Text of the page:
Once a patient suffers a heart attack, risk assessment of death helps to guide subsequent care but could decision-making be enhanced with sophisticated machine learning models?
In patients who sustain an acute myocardial infarction (AMI), there is an increased mortality risk although trying to predict this level of risk is challenging. Nevertheless, with advances in computational and analytical technologies, it should be possible to create models that utilise existing patient clinical data to improve upon the predictive accuracy of in-hospital mortality. In a study by a team from the Department of Internal Medicine, New Haven, Connecticut, US, the authors examined the value of three different machine learning models in being able to assess the risk of subsequent in-hospital mortality after an AMI. The team turned to the Chest Pain-MI registry which includes information on more than a million AMI hospitalisations at 1163 hospitals across the US. The registry contains a wealth of data including patient demographics, presentation information, laboratory tests undertaken and in-hospital outcomes. The team adopted three different modelling strategies, referred to as neural network, XGBoost and Meta-classifier, each of which uses a slightly different approach. Initially, the authors tested the predictive power of each of their models against the current regression-based analytical model which uses nine variables to predict mortality. Once this proved to be successful, they added an additional eight variables to the model which they knew would be available to a practitioner at the time of hospital admission. The team then compared the discriminatory power of each model in terms of the area under the receiver operating curve characteristics.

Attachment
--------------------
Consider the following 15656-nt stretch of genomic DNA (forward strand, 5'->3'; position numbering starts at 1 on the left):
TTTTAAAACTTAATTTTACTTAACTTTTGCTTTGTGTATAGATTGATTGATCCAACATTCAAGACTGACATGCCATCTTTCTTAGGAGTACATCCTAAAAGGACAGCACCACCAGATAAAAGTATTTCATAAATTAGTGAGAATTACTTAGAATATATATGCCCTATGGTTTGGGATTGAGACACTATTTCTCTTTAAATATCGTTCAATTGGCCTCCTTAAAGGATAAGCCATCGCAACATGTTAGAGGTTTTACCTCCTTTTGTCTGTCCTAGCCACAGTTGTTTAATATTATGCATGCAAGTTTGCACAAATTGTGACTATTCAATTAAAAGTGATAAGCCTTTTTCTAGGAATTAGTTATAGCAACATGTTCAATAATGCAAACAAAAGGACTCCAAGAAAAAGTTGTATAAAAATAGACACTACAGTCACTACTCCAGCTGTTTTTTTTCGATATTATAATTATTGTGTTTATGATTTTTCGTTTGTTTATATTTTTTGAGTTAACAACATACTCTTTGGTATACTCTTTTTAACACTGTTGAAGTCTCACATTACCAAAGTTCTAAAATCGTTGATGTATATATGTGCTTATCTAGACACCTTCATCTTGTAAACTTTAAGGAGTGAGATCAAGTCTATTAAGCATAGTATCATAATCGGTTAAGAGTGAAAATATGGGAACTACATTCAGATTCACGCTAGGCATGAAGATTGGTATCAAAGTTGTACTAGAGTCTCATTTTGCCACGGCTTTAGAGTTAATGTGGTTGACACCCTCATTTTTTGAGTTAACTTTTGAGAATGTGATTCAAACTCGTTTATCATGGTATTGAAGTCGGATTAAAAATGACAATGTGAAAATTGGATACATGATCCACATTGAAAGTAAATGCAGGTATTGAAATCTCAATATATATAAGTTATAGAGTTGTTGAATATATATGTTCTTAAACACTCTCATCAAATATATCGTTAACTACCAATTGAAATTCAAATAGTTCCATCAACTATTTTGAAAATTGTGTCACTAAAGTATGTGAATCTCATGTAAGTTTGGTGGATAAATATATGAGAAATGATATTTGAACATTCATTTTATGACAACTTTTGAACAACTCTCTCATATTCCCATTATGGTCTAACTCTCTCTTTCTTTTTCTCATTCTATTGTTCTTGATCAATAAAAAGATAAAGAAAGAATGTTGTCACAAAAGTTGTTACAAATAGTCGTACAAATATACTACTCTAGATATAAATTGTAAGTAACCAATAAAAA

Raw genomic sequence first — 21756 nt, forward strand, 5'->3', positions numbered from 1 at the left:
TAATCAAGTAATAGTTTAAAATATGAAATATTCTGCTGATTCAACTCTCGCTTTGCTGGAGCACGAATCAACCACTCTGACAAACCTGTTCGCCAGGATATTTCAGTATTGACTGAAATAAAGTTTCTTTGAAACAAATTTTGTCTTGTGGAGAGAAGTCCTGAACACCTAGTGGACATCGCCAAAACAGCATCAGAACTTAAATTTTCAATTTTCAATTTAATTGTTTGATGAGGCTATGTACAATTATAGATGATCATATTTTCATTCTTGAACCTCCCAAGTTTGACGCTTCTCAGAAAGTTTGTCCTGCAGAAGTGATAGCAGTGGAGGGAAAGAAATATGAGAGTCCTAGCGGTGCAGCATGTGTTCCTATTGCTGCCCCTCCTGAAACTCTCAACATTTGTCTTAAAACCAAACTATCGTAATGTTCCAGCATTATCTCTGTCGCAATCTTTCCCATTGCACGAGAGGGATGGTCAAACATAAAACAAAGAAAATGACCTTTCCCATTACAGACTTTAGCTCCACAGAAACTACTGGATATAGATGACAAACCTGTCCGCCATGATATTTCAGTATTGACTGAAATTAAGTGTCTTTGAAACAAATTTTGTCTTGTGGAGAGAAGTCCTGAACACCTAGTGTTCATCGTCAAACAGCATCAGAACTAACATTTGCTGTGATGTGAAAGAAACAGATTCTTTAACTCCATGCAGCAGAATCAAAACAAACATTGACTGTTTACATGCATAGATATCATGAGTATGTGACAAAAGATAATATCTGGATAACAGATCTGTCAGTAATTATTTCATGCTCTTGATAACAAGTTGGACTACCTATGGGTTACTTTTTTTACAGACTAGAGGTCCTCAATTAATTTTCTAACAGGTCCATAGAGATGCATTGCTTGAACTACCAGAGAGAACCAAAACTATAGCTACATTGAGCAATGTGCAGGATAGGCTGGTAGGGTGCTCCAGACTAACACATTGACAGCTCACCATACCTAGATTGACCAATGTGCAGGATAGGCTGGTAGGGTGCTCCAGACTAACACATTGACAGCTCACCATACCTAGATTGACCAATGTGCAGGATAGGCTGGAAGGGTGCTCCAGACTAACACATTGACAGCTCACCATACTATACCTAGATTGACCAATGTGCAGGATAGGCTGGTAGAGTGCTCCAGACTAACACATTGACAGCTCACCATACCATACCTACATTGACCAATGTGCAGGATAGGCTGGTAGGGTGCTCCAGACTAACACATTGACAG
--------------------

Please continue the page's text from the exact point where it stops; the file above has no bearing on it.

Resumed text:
A total of 755,402 patients with an AMI and a mean age of 65 years (65.5% female) were included in the analysis. When using the expanded model, the area under the curve for the original regression model was 0.888. This compared with 0.885, 0.898 and 0.899 for the neural network, XGBoost and Meta-classifier models respectively. The authors found that these latter two models marginally improved discrimination compared to the original model. For instance, the XGBoost model reclassified 27% of patients deemed to be at moderate to high risk of death in the original model to low risk which was more consistent with the observed event rates. Similarly, the meta-classifier model re-classified 25% of individuals from moderate-high (in the original model) low risk. Commenting on these findings, the authors said that overall, their machine learning models, including the additional variables, were not associated with substantive improvements in the discrimination of in-hospital mortality after an AMI but recognised that two of the models provided greater clarity on an individual’s level of risk.
Khera R et al. Use of Machine Learning Models to Predict Death After Acute Myocardial Infarction. JAMA Cardiol 2021